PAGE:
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How Horror Stories Grant Angelic Perspective

How could anyone be so stupid?

It is this question we invariably ask while reading horror stories or watching horror films. To the vexation of viewers, characters in horror films are in the habit of naively walking down dark hallways, getting lost in the woods after sundown, and picking up hitchhikers in the middle of nowhere. If the characters in a horror story are not uniformly stupid, their IQs nonetheless dip in clutch situations. We shout advice to them, marvel at their blindness, and when they get skewered, we have a hard time really feeling bad for them.

You can scare a cat or startle a dog, but only human beings experience horror. Horror is the realization that entirely avoidable pain, shame, and suffering has— because of foolishness and sin— become suddenly unavoidable. Horror is the realization that life need not be awful, but we have chosen it to be so. In horror, we ask, “How did I not see this coming?” When our secret sins are abruptly uncovered, we are horrified and astonished we could have traded friendship, trust, and love for so little physical pleasure. We berate ourselves, chide ourselves, and recoil as images of our own shame break upon our imaginations. Horror stories involve artificially stupid human beings, thus granting the viewer or reader an angelic perspective of man. We invent loopholes for our sins, act against our better judgement, though we know everyone in the great cloud of witnesses is watching, shaking their heads. Those witnesses know we have no excuse, despite what we say. We heap up judgement for ourselves and the angels look on in dismay.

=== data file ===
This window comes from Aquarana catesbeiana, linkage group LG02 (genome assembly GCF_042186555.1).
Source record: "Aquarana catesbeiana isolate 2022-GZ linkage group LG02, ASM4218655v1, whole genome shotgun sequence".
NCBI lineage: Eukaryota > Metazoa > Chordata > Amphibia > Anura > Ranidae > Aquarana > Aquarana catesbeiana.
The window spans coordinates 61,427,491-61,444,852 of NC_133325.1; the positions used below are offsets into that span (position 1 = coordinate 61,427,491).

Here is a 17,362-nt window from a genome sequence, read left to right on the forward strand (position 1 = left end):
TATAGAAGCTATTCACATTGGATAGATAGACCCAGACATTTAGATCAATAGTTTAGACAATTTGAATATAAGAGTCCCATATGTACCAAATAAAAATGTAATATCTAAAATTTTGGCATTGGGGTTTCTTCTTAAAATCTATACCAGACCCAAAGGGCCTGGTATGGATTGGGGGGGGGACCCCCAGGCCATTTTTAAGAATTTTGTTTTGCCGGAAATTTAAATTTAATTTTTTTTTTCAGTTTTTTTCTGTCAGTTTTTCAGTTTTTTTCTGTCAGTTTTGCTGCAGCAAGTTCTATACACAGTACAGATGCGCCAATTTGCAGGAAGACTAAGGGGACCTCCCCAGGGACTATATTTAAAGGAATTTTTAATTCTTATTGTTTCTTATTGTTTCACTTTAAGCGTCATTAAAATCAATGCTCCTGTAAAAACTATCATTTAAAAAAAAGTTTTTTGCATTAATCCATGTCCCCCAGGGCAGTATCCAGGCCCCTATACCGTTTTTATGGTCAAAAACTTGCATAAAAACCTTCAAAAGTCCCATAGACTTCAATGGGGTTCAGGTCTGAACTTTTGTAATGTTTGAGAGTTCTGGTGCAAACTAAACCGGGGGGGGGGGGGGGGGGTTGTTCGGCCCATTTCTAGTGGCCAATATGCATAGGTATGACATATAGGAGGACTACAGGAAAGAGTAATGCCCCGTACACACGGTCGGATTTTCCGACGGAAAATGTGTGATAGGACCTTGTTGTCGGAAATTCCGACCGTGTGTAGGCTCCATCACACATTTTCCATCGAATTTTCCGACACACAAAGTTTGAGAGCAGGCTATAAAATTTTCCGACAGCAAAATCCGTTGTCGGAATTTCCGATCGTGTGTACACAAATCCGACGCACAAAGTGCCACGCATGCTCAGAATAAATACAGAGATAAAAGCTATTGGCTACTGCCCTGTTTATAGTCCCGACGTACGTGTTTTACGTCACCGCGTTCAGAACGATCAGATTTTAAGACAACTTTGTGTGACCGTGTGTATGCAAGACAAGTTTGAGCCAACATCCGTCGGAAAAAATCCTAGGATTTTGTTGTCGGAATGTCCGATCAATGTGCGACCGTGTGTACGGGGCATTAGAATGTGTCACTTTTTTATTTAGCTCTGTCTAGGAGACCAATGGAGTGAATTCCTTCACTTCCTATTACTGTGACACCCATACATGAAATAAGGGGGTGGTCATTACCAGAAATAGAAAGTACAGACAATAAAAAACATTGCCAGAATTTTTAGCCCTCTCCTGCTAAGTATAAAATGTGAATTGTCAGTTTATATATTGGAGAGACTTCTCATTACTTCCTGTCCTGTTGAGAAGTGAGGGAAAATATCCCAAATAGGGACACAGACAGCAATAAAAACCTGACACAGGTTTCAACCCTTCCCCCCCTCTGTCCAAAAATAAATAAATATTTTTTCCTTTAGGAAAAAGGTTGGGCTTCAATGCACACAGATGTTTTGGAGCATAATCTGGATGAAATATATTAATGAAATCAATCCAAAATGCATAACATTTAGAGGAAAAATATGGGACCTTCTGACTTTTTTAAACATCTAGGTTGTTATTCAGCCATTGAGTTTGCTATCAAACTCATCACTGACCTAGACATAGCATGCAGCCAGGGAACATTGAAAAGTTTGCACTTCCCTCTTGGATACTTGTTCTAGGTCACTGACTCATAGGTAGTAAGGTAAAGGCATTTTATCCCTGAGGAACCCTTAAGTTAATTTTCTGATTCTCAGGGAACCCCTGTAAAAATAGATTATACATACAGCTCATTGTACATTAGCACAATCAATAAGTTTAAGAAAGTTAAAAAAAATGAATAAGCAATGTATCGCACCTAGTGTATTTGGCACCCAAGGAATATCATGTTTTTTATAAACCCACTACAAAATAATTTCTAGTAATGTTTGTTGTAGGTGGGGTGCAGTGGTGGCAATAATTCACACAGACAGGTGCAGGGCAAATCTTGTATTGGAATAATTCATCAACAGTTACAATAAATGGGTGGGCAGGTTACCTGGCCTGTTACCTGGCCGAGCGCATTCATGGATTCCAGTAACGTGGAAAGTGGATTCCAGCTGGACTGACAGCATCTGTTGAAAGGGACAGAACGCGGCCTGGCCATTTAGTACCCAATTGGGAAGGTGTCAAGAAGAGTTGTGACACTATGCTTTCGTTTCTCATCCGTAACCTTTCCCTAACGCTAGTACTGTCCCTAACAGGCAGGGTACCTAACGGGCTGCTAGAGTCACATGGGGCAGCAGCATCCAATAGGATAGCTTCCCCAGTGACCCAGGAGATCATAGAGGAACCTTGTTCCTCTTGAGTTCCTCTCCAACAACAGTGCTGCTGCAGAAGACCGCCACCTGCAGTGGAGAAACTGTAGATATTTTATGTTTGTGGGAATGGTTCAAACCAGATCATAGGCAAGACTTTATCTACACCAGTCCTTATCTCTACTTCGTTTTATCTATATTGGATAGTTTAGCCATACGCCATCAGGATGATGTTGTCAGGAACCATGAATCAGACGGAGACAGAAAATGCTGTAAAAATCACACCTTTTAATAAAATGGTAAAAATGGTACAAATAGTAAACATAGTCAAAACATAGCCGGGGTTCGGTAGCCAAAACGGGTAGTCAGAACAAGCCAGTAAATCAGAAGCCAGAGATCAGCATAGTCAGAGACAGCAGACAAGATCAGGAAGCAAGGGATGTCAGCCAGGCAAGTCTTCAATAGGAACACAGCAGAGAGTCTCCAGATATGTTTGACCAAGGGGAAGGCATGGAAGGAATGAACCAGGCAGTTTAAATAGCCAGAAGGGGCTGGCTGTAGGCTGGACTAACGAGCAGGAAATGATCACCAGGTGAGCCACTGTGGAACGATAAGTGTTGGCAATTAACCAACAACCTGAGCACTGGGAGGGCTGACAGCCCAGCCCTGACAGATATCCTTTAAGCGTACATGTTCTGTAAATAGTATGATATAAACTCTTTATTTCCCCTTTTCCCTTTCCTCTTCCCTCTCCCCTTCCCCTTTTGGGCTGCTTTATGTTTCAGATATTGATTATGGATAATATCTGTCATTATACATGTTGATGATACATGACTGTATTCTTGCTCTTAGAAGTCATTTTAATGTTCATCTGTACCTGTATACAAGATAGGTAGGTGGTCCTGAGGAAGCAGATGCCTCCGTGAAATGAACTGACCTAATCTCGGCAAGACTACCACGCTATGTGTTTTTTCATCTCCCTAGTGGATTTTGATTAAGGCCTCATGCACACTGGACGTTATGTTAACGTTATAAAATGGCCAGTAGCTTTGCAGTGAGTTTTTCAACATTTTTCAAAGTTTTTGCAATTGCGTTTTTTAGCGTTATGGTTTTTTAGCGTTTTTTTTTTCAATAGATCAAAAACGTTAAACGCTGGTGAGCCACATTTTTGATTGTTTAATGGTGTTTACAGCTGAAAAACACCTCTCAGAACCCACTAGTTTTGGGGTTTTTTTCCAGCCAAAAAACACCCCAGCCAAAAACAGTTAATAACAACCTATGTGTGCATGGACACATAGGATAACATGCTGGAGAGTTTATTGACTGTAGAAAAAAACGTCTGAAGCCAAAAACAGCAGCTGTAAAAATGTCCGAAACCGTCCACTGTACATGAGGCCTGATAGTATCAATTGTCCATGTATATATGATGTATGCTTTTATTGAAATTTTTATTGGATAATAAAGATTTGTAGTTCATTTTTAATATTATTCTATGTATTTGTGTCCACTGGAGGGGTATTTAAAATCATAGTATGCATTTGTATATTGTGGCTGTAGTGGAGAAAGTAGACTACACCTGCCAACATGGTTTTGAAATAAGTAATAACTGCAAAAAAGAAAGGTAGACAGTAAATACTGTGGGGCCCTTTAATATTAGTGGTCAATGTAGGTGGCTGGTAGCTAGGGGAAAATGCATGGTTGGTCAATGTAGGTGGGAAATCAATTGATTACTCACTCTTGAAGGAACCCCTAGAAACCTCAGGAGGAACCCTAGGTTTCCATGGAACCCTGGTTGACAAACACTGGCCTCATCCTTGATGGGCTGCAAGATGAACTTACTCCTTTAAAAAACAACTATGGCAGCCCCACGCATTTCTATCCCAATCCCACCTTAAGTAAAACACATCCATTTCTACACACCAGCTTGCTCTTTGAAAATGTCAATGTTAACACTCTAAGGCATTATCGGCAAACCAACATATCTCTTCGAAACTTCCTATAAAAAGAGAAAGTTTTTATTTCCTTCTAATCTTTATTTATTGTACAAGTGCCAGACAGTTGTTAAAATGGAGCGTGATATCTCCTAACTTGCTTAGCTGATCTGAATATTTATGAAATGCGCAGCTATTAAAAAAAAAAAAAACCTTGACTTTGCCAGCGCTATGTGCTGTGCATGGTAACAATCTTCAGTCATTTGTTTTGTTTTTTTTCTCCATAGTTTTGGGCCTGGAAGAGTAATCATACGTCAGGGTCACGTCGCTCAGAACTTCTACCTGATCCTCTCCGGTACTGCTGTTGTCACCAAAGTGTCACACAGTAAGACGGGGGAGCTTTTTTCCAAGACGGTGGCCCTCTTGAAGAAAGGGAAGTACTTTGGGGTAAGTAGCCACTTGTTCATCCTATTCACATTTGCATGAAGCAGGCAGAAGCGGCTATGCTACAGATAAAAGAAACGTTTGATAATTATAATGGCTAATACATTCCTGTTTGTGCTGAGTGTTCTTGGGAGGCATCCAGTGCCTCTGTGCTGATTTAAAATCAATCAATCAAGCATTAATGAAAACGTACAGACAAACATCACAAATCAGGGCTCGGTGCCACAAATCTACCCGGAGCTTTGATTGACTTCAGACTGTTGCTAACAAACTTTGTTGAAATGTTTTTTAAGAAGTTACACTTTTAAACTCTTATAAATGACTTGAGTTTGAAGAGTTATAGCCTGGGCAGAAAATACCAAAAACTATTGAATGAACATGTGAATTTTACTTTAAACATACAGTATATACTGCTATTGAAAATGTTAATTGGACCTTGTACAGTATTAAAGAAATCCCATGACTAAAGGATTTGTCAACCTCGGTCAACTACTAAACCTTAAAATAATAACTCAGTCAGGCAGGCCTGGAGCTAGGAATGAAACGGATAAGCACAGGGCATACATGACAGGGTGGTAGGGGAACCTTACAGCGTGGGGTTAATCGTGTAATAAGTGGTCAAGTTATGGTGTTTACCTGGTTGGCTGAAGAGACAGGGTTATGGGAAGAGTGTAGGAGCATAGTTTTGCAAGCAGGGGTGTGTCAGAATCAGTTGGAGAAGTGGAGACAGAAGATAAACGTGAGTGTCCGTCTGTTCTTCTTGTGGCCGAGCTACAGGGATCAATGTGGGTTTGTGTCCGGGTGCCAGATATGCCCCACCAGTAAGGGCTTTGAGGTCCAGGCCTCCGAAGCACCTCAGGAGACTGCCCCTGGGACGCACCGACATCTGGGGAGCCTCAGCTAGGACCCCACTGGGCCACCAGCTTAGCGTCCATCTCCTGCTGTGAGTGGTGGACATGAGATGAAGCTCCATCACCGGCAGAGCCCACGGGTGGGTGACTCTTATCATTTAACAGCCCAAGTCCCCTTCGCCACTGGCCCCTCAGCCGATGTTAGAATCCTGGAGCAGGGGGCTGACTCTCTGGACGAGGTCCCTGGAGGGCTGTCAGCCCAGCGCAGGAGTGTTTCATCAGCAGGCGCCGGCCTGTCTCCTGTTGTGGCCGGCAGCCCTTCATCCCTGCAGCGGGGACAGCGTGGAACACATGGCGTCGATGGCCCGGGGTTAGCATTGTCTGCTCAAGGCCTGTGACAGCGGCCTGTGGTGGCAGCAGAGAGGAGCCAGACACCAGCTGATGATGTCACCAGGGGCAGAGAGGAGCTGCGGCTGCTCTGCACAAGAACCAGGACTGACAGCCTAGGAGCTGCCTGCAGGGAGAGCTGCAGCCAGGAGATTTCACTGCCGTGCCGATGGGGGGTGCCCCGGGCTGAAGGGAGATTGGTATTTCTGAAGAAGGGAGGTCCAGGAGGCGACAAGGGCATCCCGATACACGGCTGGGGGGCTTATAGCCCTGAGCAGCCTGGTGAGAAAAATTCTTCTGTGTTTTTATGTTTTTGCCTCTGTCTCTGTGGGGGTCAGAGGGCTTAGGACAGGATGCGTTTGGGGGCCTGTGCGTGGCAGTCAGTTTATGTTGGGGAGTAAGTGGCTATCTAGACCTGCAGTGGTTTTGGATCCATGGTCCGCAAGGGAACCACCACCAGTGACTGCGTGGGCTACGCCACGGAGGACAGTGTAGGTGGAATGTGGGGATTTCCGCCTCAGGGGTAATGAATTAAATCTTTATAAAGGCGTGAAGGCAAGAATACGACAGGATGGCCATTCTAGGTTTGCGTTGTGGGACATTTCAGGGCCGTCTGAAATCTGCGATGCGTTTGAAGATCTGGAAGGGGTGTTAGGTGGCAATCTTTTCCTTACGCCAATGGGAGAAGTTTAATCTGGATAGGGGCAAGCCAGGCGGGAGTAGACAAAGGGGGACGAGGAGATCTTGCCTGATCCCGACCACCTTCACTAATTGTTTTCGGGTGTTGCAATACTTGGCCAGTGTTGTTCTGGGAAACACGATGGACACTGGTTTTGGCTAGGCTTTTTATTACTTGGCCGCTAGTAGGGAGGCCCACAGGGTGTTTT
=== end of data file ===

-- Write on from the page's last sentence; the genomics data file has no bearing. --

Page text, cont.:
Every horror story drafts on the final horror, the rejection of God. In Christ’s prophesy of the final judgement and in the parable of Lazarus and the rich man, the damned complain of a lack of information. “We didn’t know,” say the wicked. “We did not know you needed clothing,” say the cursed, as though they would have been happy to provide clothing if they had just had a little more information. So, too, the parabolic rich man who goes to Hades (in Luke 16) subtly accuses God of withholding crucial information from him. The rich man wants Lazarus to go to his five brothers and “warn them, so that they will not also come to this place of torment,” as though he might have also avoided torment if he had only known more. But the judgement against the rich man suggests that everyone who is cursed knows enough, knows better.

So, too, the high junior with whiskey on his breath who gets pulled over might say, “How could I have been so stupid?” although the question is not rhetorical. He genuinely wants to know how he acted against obvious, ready common sense. “I knew this would end badly,” he says to himself, astonished he could act against what he knew. He is, perhaps, being given a great gift; a relatively painless foretaste of the disappointment of those marched away to Hell, kicking themselves at having chosen so poorly.

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